Routine: DJ IZN “Magic Fingers” Deep House Controllerism

We last featured DJ IZN when he sent us a 38-minute-long mix that incorporated elements of controllerism and finger drumming. He’s back at it again with a quick four-minute live performance routine entitled “Magic Fingers” – watch below and then read our quick interview with him after the video.

Thanks for sending over another routine, IZN. What’s the breakdown of each controller and what it controls? 

IZN: Here is a break down of the equipment used:

  • Kontrol F1 #1: trumpet sounds
  • Kontrol F1 #2: vocals and synth sound
  • Maschine (MK1): drum sounds
  • Midi Fighter: echo-y bassline used in first break down

The Maschine made sense for anything that required quick movements since it has touch sensitive buttons and is easy on the wrists. Because of that I assigned it to drum sounds, which were the most demanding to pull off. The F1s are basically the opposite; they have clicking buttons and are designed for loops. I didn’t use any loops in this routine, but I found the layout of the F1s ideal for my trumpets, synths and vocals. Just having your pads coloured helps with memorizing the routine and the faders are helpful as well for effects and volume.

How did you go about assembling this routine? 

IZN: I went to see this improv jazz band a few weeks ago and was incredibly impressed by their skill level, and the vibe that they set. I wanted to capture what I saw that night and put my own spin on it. I found a sax loop that I liked, chopped it up into the individual notes (with some added delay and reverb to add some tail to the sounds). I also sampled a single note from a baseline and synth stab. I made a full scale of notes out of those by using the keyboard feature on Maschine. My drum sounds were sampled from a variety of songs and from the Maschine library. I did produce a few of the sounds used in this routine, but my aim was to make this fairly sample heavy.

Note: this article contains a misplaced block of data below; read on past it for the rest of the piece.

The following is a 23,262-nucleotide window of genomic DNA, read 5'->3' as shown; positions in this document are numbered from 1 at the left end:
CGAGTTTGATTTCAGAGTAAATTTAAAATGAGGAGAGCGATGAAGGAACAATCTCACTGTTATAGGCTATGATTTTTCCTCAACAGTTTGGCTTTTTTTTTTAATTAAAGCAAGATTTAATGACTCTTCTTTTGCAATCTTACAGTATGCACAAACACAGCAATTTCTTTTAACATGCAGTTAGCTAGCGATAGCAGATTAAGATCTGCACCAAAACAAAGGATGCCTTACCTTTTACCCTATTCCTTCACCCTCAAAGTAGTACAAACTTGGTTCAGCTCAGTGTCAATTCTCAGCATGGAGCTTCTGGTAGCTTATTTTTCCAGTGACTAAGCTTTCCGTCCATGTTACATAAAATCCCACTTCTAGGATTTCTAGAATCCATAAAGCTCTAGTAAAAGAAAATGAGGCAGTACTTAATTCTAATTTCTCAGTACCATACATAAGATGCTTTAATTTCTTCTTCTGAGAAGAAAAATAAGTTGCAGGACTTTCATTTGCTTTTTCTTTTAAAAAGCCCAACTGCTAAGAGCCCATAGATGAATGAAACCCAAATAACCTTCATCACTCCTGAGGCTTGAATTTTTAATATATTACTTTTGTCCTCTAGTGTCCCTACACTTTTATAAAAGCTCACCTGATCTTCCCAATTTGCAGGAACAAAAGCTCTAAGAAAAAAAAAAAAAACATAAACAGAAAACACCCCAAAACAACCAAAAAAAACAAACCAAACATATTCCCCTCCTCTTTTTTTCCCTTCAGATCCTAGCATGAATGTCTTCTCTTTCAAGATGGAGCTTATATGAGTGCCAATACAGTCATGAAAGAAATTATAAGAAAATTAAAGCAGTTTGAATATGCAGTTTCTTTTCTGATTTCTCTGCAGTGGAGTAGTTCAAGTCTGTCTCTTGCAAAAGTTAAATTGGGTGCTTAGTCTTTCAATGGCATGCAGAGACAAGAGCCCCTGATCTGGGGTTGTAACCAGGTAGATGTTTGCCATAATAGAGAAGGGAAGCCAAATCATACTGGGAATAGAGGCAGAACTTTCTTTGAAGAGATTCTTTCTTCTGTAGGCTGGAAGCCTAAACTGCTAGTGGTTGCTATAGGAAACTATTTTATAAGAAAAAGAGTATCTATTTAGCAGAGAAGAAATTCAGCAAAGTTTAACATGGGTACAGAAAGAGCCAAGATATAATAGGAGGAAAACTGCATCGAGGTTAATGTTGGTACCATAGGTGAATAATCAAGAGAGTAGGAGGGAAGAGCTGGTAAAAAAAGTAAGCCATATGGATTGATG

After choosing my samples it was simple a matter of producing a song (writing verses, melodies, etc.) and figuring out how I would be able to perform it live. I wanted to capture a variety of moods with this routine, the way the band did through out their set, so I made the breakdowns ambient and spacey while having upbeat verses. After producing the track, I uploaded each sound and note onto my drum pads and rehearsed the routine into memory.

How much prep work did it take to get this routine ready to perform?

IZN: I had this idea knocking around in my head for a while. When I sat down to actually put it together I probably spent a good 4 full days (8 to 12 hours per day) on this.

[…] This routine was made almost entirely with samples. My approach to sampling is that I try my best to make each sample incredibly different from the original. I use a fair amount of effects and pitch changes to try and create my own sound out of the samples I use.

Have a routine by a digital DJ that you think we should feature on DJTT? Let us know in the comments. More routines to watch are linked below in the “related” section.

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